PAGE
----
Krzywinski, M. & Altman, N. (2017) Points of Significance: Classification and regression trees. *Nature Methods* **14**:757–758.

Decision trees classify data by splitting it along the predictor axes into partitions with homogeneous values of the dependent variable. Unlike logistic or linear regression, CART does not develop a prediction equation. Instead, data are predicted by a series of binary decisions based on the boundaries of the splits. Decision trees are very effective and the resulting rules are readily interpreted.

Trees can be built using different metrics that measure how well the splits divide up the data classes: Gini index, entropy or misclassification error.

When the predictor variable is quantitative and not categorical, regression trees are used. Here, the data are still split but now the predictor variable is estimated by the average within the split boundaries. Tree growth can be controlled using the complexity parameter, a measure of the relative improvement of each new split.

Individual trees can be very sensitive to minor changes in the data and even better prediction can be achieved by exploiting this variability. Using ensemble methods, we can grow multiple trees from the same data.

Krzywinski, M. & Altman, N. (2017) Points of Significance: Classification and regression trees. *Nature Methods* **14**:757–758.

Lever, J., Krzywinski, M. & Altman, N. (2016) Points of Significance: Logistic regression. *Nature Methods* **13**:541-542.

Altman, N. & Krzywinski, M. (2015) Points of Significance: Multiple Linear Regression *Nature Methods* **12**:1103-1104.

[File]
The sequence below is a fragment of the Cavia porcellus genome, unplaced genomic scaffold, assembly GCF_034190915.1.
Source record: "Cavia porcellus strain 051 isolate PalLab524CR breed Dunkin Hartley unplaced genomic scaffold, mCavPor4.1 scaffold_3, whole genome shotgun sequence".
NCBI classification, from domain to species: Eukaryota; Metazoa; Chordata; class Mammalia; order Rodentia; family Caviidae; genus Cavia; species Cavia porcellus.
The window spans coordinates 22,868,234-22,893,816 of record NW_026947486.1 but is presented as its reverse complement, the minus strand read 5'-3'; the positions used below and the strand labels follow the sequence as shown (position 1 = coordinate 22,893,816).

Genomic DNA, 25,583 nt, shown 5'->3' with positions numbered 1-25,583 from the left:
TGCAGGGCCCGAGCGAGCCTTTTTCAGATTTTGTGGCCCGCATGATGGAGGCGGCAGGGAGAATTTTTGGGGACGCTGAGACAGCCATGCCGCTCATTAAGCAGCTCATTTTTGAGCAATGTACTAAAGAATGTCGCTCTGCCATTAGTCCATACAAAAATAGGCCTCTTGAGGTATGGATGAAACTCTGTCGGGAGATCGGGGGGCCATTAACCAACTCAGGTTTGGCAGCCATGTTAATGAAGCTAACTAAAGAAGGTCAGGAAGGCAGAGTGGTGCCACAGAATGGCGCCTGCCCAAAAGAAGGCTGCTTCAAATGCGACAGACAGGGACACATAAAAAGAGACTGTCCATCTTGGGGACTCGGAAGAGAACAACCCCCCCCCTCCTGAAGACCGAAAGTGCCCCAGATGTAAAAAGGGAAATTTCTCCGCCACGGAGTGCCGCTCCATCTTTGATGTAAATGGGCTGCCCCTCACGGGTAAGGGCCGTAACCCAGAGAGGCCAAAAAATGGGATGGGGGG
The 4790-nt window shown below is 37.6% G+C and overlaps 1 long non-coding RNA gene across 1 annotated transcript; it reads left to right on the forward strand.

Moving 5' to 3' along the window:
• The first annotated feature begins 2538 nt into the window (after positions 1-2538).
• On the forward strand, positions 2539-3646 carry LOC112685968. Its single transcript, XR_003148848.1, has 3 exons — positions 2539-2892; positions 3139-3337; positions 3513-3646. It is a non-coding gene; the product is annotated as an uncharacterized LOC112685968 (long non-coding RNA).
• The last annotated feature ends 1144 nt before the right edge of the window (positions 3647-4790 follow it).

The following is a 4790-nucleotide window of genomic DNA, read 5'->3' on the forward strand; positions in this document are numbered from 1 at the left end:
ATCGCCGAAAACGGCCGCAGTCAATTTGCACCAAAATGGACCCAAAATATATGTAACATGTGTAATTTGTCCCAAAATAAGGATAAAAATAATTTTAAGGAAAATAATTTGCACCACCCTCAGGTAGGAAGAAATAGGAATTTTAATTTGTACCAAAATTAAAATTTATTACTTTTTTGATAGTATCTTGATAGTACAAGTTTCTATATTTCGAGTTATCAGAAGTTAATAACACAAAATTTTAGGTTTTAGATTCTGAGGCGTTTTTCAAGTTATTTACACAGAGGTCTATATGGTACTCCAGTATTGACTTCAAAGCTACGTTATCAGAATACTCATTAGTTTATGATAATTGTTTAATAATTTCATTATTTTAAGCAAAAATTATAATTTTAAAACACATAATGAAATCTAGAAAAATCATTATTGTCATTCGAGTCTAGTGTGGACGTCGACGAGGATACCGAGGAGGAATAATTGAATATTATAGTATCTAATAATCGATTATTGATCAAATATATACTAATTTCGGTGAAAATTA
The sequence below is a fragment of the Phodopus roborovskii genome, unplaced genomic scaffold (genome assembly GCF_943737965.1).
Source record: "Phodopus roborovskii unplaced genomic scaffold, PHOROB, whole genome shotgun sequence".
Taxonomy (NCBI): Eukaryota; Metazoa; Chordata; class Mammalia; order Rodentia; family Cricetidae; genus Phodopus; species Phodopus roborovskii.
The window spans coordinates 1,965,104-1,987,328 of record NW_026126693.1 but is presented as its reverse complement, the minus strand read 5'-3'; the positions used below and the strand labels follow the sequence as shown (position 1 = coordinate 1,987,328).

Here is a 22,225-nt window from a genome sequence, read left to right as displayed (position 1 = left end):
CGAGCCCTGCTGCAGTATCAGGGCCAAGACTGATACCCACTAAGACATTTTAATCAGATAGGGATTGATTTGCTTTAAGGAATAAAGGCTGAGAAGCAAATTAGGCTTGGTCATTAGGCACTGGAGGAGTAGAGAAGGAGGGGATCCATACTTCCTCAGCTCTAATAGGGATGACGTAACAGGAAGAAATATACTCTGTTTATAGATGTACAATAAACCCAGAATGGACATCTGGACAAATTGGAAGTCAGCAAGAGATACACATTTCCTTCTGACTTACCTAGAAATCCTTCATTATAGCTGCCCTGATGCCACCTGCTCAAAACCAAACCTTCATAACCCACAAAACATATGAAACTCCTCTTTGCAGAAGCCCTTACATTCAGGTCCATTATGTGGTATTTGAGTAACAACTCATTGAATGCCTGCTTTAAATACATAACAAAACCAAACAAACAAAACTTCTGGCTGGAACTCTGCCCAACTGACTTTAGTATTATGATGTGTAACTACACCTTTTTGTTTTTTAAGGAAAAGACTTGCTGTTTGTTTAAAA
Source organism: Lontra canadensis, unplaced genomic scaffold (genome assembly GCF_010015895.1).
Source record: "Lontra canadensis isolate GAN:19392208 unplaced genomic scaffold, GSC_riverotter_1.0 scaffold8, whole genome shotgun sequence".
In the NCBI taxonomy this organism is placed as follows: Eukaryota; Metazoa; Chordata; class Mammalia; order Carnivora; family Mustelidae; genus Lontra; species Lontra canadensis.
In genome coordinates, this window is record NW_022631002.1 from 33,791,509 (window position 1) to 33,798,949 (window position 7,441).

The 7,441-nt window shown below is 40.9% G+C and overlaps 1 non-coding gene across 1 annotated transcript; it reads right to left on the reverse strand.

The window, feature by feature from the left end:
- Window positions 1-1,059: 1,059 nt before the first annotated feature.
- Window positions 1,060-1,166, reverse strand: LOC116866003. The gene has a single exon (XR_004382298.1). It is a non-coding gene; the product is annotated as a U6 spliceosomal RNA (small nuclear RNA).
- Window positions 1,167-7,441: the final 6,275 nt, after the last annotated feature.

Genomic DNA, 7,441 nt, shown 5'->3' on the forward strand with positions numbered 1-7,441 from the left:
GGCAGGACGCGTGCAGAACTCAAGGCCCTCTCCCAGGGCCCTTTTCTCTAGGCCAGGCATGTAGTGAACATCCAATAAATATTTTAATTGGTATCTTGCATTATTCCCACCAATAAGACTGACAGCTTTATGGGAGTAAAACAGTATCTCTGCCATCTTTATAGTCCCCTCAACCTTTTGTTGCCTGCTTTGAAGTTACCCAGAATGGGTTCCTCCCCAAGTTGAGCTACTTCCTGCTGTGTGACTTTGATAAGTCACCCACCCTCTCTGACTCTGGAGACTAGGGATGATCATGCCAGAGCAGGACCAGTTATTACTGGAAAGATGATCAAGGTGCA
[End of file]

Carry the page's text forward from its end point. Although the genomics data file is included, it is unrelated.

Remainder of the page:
Lever, J., Krzywinski, M. & Altman, N. (2016) Points of Significance: Classifier evaluation. *Nature Methods* **13**:603-604.

Lever, J., Krzywinski, M. & Altman, N. (2016) Points of Significance: Model Selection and Overfitting. *Nature Methods* **13**:703-704.

Lever, J., Krzywinski, M. & Altman, N. (2016) Points of Significance: Regularization. *Nature Methods* **13**:803-804.

The artwork was created in collaboration with my colleagues at the Genome Sciences Center to celebrate the 5 year anniversary of the Personalized Oncogenomics Program (POG).

The Personal Oncogenomics Program (POG) is a collaborative research study including many BC Cancer Agency oncologists, pathologists and other clinicians along with Canada's Michael Smith Genome Sciences Centre with support from BC Cancer Foundation.

The aim of the program is to sequence, analyze and compare the genome of each patient's cancer—the entire DNA and RNA inside tumor cells— in order to understand what is enabling it to identify less toxic and more effective treatment options.